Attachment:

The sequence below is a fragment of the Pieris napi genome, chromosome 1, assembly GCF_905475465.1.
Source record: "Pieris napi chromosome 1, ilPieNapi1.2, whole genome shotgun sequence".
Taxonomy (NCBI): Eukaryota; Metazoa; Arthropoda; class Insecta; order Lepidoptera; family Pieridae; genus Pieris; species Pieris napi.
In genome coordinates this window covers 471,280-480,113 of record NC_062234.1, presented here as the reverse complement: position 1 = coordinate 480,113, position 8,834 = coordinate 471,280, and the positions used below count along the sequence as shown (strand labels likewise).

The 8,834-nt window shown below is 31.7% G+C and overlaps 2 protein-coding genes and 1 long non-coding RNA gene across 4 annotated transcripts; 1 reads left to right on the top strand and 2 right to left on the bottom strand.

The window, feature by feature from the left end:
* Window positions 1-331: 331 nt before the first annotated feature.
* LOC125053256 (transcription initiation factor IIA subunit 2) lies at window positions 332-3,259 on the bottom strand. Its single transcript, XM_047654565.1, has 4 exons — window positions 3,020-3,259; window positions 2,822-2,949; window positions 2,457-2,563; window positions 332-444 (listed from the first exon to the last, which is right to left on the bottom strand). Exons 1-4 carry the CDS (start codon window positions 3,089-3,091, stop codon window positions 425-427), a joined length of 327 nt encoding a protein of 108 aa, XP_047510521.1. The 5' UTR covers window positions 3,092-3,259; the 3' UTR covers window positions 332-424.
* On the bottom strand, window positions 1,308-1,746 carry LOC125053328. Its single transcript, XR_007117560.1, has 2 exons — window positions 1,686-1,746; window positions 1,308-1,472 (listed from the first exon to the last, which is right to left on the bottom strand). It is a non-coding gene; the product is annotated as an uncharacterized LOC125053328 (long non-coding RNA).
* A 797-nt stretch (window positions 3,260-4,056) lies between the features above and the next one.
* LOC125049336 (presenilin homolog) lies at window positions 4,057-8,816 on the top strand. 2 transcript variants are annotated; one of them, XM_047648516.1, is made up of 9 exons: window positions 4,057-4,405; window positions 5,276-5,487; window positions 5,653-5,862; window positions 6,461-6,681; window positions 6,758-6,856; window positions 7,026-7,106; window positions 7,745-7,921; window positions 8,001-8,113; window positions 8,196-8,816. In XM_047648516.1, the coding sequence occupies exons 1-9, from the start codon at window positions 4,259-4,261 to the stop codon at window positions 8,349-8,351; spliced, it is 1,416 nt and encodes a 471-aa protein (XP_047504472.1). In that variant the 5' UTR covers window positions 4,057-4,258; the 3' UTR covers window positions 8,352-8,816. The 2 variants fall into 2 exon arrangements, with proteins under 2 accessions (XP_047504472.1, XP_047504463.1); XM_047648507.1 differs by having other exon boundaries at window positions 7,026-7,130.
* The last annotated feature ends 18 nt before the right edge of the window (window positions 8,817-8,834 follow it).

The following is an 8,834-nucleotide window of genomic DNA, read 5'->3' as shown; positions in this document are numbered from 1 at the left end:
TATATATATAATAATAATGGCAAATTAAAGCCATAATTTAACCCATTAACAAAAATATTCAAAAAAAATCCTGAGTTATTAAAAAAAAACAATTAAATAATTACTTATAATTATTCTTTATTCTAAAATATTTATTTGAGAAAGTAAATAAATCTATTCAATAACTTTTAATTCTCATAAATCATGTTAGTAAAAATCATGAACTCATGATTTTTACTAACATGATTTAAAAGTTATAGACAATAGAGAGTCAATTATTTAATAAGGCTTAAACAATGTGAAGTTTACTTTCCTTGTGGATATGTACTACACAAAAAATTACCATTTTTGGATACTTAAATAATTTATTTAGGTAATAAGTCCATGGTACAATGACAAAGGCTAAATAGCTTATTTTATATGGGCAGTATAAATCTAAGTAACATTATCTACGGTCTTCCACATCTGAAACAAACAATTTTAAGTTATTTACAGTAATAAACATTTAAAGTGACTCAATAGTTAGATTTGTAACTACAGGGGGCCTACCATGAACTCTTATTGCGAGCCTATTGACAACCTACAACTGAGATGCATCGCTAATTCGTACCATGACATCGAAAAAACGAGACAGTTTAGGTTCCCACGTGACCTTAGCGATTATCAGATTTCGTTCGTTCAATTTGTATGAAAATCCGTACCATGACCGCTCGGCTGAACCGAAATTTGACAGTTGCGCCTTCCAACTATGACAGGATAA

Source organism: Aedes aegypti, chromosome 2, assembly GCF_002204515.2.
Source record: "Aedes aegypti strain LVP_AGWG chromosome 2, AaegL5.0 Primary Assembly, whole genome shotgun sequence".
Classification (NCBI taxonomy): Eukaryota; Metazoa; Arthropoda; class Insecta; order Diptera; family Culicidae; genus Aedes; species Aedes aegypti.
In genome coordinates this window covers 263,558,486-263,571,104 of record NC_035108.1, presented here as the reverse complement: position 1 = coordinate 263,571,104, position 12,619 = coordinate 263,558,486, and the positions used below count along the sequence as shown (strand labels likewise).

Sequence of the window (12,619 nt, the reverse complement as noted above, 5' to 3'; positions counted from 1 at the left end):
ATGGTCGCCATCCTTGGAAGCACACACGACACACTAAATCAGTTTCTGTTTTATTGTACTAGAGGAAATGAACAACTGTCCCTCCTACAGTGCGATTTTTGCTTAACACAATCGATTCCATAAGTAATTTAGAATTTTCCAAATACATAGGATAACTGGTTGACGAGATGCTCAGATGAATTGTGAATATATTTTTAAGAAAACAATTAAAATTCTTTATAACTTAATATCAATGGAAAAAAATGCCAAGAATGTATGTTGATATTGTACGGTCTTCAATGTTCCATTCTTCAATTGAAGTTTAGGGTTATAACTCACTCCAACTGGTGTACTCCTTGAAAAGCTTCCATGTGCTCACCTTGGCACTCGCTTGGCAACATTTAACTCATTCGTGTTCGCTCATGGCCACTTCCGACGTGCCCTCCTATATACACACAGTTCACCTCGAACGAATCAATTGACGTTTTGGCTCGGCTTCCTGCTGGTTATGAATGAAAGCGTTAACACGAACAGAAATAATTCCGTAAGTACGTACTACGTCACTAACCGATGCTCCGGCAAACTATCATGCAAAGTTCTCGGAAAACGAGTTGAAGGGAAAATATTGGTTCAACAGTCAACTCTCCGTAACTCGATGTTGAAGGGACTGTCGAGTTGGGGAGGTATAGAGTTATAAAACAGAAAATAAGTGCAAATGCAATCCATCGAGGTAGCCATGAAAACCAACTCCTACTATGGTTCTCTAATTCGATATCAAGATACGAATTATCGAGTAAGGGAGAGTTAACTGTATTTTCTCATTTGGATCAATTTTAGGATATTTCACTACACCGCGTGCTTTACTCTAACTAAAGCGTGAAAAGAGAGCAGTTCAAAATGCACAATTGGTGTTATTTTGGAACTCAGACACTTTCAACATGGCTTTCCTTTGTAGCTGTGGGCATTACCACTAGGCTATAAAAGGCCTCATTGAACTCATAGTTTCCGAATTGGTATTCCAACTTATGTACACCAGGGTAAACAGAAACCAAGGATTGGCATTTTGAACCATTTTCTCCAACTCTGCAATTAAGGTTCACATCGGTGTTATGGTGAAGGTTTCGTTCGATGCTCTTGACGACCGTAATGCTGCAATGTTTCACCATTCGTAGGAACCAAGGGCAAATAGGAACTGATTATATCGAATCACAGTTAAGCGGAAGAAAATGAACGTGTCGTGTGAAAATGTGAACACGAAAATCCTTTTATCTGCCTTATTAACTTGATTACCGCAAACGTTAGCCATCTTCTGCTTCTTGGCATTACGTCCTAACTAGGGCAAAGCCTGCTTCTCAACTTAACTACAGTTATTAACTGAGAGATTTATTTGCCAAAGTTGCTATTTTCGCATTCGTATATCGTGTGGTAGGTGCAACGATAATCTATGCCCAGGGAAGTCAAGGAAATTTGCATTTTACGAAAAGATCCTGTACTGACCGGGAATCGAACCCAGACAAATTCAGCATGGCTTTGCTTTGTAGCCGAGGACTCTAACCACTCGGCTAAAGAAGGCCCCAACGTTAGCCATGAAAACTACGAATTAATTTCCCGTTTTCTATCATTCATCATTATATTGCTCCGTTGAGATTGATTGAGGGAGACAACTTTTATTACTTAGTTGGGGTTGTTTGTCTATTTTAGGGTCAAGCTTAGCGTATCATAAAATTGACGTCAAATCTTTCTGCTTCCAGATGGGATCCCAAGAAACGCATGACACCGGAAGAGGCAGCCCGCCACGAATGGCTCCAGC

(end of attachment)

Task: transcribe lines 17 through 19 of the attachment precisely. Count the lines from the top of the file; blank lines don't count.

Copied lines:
Classification (NCBI taxonomy): Eukaryota; Metazoa; Arthropoda; class Insecta; order Diptera; family Culicidae; genus Aedes; species Aedes aegypti.
In genome coordinates this window covers 263,558,486-263,571,104 of record NC_035108.1, presented here as the reverse complement: position 1 = coordinate 263,571,104, position 12,619 = coordinate 263,558,486, and the positions used below count along the sequence as shown (strand labels likewise).

Sequence of the window (12,619 nt, the reverse complement as noted above, 5' to 3'; positions counted from 1 at the left end):